Entrepreneurship as Leverage for Legal Migration
by Kebba-Omar Jagne
There has been a major upsurge in the number of migrants risking their lives at sea with the hope of reaching Europe. Pressure and influence, mainly from the entertainment media and peers who’ve successfully made the crossing, foster the desire to attempt the crossing. The activities of the latter are very effective in digging deeper into the already vulnerable minds of those looking for a way out. Additionally, it is very likely that some of them have exposure to the documentaries and media outlets, which do well to highlight the dangers of the journey, but not the difficulties of obtaining asylum and the laws around it.
Distinguishing the countries that represent the asylum seekers into conflict and non-conflict countries highlights that emigration is a necessity for some and a choice for others. The former are dominantly in the Middle East e.g. Syria, Iraq, and Afghanistan, with some current (or former) pockets of conflict zones in sub-Saharan African, most notably Northeastern Nigeria. Thus the majority of non-conflict countries are in sub-Saharan Africa where the cause for migration is largely economic and the type, voluntary. However some from this region are still fleeing from various forms of abuses to their basic human rights.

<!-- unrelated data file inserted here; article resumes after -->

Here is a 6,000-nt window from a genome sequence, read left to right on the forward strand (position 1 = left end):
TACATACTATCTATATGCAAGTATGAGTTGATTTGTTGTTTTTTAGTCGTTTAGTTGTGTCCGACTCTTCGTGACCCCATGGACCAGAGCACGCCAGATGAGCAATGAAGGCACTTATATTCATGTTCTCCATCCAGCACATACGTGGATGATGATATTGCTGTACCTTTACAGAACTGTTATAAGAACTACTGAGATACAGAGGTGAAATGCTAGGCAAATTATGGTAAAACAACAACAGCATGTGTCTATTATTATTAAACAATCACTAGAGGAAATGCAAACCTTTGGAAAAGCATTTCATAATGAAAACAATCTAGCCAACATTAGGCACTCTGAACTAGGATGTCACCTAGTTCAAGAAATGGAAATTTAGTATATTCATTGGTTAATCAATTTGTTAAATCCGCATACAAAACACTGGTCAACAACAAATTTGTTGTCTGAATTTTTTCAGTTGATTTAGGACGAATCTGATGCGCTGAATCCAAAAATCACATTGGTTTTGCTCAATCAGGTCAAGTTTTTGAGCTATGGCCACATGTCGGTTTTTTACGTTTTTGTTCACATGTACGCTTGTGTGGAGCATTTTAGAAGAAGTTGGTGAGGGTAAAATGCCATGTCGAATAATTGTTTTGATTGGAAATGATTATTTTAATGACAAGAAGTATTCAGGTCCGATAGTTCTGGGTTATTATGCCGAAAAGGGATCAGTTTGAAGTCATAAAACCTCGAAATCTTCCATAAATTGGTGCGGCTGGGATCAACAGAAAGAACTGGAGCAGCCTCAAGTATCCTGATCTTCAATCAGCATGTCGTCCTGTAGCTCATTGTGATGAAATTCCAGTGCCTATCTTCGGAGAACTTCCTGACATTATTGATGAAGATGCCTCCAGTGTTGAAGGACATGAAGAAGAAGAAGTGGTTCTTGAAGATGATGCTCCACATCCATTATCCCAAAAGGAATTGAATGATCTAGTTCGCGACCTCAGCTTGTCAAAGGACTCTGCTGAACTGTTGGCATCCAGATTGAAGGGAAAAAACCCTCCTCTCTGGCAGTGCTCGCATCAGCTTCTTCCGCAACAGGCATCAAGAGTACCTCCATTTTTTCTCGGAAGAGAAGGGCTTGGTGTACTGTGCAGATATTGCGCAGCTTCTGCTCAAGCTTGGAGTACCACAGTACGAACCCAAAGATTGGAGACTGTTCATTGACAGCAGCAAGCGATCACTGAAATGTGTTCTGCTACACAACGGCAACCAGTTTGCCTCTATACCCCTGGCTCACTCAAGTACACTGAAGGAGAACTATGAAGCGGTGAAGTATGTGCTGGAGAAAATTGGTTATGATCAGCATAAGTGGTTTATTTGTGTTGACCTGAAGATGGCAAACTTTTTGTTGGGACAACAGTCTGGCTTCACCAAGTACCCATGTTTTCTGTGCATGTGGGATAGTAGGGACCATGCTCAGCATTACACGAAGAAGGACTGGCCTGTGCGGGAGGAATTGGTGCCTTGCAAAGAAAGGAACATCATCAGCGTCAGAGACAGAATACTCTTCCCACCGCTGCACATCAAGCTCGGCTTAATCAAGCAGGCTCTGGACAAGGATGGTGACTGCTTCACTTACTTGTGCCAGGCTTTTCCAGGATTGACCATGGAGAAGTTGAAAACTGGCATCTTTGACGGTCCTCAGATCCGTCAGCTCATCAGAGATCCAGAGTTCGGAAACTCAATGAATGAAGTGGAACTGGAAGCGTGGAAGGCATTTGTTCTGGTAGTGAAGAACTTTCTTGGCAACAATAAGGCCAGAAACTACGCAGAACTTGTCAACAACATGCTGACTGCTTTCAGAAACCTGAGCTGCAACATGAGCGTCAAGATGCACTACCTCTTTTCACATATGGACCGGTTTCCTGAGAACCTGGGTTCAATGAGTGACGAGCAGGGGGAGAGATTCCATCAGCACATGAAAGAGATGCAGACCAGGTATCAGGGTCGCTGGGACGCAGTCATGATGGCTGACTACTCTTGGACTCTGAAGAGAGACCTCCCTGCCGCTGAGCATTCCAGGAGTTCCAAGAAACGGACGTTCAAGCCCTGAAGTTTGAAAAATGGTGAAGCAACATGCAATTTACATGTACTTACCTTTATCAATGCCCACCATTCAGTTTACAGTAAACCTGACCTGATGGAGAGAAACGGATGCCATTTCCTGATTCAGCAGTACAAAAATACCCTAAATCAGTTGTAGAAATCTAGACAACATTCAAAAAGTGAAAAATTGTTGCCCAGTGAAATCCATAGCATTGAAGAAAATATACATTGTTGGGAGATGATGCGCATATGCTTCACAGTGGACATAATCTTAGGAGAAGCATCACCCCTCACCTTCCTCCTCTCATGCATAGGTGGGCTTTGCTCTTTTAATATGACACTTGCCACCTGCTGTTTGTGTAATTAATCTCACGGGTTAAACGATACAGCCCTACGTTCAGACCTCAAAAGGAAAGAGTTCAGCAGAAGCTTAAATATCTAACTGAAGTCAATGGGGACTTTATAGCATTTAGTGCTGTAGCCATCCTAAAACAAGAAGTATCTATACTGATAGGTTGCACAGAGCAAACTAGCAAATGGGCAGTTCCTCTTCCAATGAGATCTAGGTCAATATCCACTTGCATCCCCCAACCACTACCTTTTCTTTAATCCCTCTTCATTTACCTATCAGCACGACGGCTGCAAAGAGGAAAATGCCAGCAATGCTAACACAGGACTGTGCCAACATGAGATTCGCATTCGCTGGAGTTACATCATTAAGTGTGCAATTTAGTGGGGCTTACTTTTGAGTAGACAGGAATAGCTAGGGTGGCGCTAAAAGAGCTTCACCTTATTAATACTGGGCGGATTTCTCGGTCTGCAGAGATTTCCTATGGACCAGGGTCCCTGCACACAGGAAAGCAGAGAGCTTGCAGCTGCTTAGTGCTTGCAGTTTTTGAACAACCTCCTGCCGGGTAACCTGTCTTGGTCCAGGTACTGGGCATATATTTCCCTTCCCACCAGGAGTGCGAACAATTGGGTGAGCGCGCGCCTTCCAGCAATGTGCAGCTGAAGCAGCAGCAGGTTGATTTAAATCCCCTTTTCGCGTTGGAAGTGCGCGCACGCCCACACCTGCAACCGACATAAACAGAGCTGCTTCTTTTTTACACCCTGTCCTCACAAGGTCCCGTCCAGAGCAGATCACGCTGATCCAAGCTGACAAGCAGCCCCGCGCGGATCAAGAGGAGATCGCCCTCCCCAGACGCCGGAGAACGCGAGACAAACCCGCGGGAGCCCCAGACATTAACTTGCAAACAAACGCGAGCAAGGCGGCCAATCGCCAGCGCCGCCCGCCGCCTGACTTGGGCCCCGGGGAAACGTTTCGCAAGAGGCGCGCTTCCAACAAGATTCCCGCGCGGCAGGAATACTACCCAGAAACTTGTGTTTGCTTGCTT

For countries in conflict, it is hard to present alternatives to emigrating given the difference in the identification of those fleeing conflict as refugees, and in that it is mostly entire families rather than individual youths that are the ones fleeing. In recognizing this dynamic of deep-rooted and sometimes ethnic tensions e.g. in a place like Syria, one should consider the applicability of the alternatives provided beyond the individual and in some cases even the family level. And so, besides the unit and whether they can go about it alone, the environment also matters for putting the alternatives provided into context i.e. how they could possibly accomplish their aims.
When we read “go about it alone”, the word entrepreneurship might come to mind. It has become a sort of global cult phenomenon that is expected to solve all the diverse challenges of the 21st century. This is happening despite the slow pace at which other factors like policy are aiding the process or indeed at which relevant indicators are changing i.e. probability of entrepreneurial success, which in most places remains very low.
The challenges for entrepreneurship in the migrant source countries are even more discouraging given the lengthy bureaucratic processes and the high startup costs usually involved. To bring this problem to root, many working age youth are simply not prepared to succeed as entrepreneurs due to a several reasons including poor grade school education and lack of basic skills necessary for success when exploring even basic professional and vocational endeavors. Naturally, this responsibility is expected of schools, but we are not critical enough of the role of governments in facilitating access to opportunities for those youth. This net is also cast over the private sector, which has the same, if not greater abilities to create such opportunities because they operate in a policy environment overwhelmingly defined by the public sector in the case of migrant sources countries.